In light of the protests against police brutality directed toward Black civilians, several student organizations at Emory University have released statements of solidarity with Black students, often accompanied by fundraisers promoting racial justice. The Emory Wheel was no exception to this; Madison Bober (20C), the current editor-in-chief (EIC), recently published a letter from the editor to “address the Wheel’s complicity” in discrimination toward Black, Indigenous and People of Color (BIPOC), highlighting that the “paper has dealt with problems of inclusivity since its inception.” However, I have yet to see a realized effort toward serious and major reform to bolster diversity. I brought these diversity issues to light in January 2020 when advocating for structural reform in the annual EIC election, and was ultimately not met with the support needed for genuine, long-lasting change. While I am grateful for my three years at the Wheel, I made the tough decision to step down from its leadership this spring in response to, what I felt was, insufficient effort to change the structures, attitudes and behaviors needed to better support BIPOC.
I must admit that the Wheel did examine these issues through a somewhat introspective lens, whereas several Emory student organizations have chosen to gloss over their own behaviors. However, I fear that this minimal introspection is performative at best if not accompanied by institutional reform, especially considering that these issues were already called out on a public platform four months earlier and discussed internally even before that. While a late change is certainly better than none, the fact that the Wheel’s leadership only addressed diversity issues when impelled to do so by a massive social movement suggests that its BIPOC allyship may be little more than optical. I say this in full recognition of the great work of which the Wheel is capable and in the hope that my letter will inspire cultural and structural improvements for BIPOC inclusion.
In 2008, Black students protested against the Wheel for failing to cover former President Barack Obama’s election during the week in which it occurred, but not a single Black student was involved in the decision. Then-University President James Wagner’s task force commented that they did “not think there [had] been any growth in African-American presence on THE WHEEL” by 2012. This remains painfully true even today, since there is not a single Black editor currently at the Wheel. This trend has also been true during most years in the interim for writers, as Boris Niyonzima (22C) shared in a 2017 op-ed his experience of often being the only Black writer, and often the only BIPOC in several Opinion section meetings at the Wheel. To little surprise, the Wheel has rarely if ever elected a Black EIC in the last two decades. All of these patterns outline a clear history of racialized transgressions against BIPOC, but we must ask: what type of environment and values have caused this egregious lack of representation at the newspaper?
After Niyonzima published his op-ed, he won an award and was asked by several members of the Wheel’s leadership how to better address the issue of diversity, although few changes were effected in the newsroom. He states that “there’s an assumption that every Black person on campus knows each other, and that I could leverage my own networks to find people.” While he volunteered his help, Niyonzima felt discouraged that recruitment efforts fell solely onto him, as he should be. Recruitment isn’t his role as a writer; it should be the role of the Board of Editors and, more importantly, the EIC.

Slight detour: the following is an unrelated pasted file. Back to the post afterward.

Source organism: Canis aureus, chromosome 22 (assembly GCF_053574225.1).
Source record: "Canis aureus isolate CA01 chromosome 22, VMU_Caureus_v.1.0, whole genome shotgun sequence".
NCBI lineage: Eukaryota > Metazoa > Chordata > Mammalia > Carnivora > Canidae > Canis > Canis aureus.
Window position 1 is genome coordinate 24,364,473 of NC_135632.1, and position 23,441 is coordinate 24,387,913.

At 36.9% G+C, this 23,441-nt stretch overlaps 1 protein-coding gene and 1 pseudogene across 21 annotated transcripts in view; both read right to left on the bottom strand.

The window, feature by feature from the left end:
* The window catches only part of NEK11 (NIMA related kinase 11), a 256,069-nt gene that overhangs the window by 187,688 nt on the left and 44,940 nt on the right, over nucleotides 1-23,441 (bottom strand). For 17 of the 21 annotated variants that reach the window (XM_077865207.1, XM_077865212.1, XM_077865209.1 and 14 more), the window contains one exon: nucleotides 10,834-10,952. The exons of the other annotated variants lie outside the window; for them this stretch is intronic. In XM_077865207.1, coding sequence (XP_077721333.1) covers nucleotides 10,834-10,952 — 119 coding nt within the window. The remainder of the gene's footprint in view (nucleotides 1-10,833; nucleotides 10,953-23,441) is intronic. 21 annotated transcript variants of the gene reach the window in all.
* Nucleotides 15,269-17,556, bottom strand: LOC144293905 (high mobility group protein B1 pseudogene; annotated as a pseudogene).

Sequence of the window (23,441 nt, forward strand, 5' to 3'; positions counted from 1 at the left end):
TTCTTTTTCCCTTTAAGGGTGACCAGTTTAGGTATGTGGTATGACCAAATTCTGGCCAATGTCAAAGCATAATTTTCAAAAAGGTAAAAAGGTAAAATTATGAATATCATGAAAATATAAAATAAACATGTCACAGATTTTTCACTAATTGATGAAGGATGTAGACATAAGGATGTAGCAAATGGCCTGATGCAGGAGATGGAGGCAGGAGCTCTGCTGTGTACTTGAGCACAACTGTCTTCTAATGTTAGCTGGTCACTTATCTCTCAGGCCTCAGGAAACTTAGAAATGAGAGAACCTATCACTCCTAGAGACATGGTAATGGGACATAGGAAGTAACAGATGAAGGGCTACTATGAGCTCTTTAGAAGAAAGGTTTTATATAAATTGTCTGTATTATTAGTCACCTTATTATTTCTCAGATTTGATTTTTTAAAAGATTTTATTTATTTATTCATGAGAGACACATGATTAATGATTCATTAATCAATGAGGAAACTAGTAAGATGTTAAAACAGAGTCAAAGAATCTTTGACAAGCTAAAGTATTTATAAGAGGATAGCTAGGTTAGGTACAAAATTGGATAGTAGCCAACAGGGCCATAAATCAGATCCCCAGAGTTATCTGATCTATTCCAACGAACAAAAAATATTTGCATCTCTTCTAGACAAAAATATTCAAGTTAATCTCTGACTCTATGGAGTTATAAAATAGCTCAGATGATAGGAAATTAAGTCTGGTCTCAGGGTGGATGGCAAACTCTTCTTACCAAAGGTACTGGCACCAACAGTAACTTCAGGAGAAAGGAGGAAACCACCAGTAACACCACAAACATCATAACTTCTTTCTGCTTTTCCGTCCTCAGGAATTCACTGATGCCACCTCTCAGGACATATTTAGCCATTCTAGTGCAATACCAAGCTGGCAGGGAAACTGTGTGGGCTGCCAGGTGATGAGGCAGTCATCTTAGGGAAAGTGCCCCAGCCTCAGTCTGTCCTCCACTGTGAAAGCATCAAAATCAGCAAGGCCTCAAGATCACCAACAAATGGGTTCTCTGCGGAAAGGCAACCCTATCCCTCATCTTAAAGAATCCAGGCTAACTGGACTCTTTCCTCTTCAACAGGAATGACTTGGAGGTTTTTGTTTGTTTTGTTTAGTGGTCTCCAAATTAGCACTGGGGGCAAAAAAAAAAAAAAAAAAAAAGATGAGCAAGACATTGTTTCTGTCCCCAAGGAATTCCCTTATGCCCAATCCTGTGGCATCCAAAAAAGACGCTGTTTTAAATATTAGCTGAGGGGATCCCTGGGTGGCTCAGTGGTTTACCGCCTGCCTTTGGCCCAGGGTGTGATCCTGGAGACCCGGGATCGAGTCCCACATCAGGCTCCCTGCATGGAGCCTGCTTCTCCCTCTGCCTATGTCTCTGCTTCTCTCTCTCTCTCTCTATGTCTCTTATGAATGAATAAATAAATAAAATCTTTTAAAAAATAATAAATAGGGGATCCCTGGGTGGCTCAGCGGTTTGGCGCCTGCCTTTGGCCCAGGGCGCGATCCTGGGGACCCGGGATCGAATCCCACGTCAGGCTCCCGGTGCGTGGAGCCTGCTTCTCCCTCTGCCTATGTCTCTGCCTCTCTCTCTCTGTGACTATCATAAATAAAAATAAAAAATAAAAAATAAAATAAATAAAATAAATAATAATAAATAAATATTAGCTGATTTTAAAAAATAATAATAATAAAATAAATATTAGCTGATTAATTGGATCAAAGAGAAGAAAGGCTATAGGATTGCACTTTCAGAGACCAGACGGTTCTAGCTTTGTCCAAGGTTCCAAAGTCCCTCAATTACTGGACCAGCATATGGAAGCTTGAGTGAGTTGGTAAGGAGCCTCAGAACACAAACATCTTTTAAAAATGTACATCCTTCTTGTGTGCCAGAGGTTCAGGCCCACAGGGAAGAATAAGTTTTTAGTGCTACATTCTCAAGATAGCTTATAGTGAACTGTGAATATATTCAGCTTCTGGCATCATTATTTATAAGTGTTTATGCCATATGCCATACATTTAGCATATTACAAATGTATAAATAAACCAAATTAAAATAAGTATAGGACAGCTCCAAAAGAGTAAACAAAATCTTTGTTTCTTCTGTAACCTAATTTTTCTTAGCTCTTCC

At one time, Niyonzima and I found ourselves the two BIPOC on the Editorial Board, the section that wrote and edited the Wheel’s official stance on political and community issues (not to be confused with the Board of Editors). And when he took a gap year, I was the only actively contributing POC on the Editorial Board. Though I am a non-Black POC, I have felt and seen the real effects of discrimination and BIPOC erasure at the Wheel, which must be addressed if the newspaper wishes to genuinely improve its BIPOC retention. An effective framework for “improving diversity in the newsroom” may come from Columbia Journal Review’s (CJR) guide on ethical journalism and diversity. The initial step in this guide is to recognize that a problem exists, and while the current EIC eventually did so, the rest of the organization’s leadership, the Board of Editors, must publicly agree that there exists a lack of diversity. What comes next?
Firstly, CJR’s framework suggests improving accessibility to journalism for BIPOC by removing barriers to accessibility. To be on the Board of Editors, a student must commit 30-40 hours a week to the Emory Wheel. That’s as much time as a full time job, all while being enrolled as a student. Membership in the Editorial Board, the opinion writing-body, involves between eight and 10 hours of work per week, and reporters face similar time commitments. Students are expected to be at the Wheel’s office on Tuesday nights for the production of the physical newspaper and layout, which can take anywhere between five to nine consecutive hours. A greater proportion of BIPOC students are on federal work study compared to white students, making it more difficult to have long stretches of time available for these positions. To ensure that BIPOC students are more involved with the Wheel, revise these impractical obligations. Spreading out production time over several days to reduce stress, distributing work among more editors and empathizing with the additional time constraints that BIPOC may face are the first steps that the Wheel should take.